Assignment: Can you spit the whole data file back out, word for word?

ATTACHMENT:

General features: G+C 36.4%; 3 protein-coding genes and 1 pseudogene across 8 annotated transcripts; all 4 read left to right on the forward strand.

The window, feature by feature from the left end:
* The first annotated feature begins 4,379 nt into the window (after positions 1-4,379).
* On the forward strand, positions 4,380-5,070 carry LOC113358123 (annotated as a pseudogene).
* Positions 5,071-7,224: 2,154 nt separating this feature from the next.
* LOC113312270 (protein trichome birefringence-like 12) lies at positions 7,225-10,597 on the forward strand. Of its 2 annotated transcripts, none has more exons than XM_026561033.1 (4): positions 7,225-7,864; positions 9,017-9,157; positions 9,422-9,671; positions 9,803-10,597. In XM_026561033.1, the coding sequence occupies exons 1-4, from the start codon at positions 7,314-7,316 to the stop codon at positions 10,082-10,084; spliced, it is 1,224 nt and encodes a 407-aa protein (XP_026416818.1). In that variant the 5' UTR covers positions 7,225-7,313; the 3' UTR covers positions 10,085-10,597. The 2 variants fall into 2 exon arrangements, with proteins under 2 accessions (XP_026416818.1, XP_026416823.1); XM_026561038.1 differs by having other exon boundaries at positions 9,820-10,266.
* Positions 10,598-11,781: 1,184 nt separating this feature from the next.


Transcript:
General features: G+C 36.4%; 3 protein-coding genes and 1 pseudogene across 8 annotated transcripts; all 4 read left to right on the forward strand.

The window, feature by feature from the left end:
* The first annotated feature begins 4,379 nt into the window (after positions 1-4,379).
* On the forward strand, positions 4,380-5,070 carry LOC113358123 (annotated as a pseudogene).
* Positions 5,071-7,224: 2,154 nt separating this feature from the next.
* LOC113312270 (protein trichome birefringence-like 12) lies at positions 7,225-10,597 on the forward strand. Of its 2 annotated transcripts, none has more exons than XM_026561033.1 (4): positions 7,225-7,864; positions 9,017-9,157; positions 9,422-9,671; positions 9,803-10,597. In XM_026561033.1, the coding sequence occupies exons 1-4, from the start codon at positions 7,314-7,316 to the stop codon at positions 10,082-10,084; spliced, it is 1,224 nt and encodes a 407-aa protein (XP_026416818.1). In that variant the 5' UTR covers positions 7,225-7,313; the 3' UTR covers positions 10,085-10,597. The 2 variants fall into 2 exon arrangements, with proteins under 2 accessions (XP_026416818.1, XP_026416823.1); XM_026561038.1 differs by having other exon boundaries at positions 9,820-10,266.
* Positions 10,598-11,781: 1,184 nt separating this feature from the next.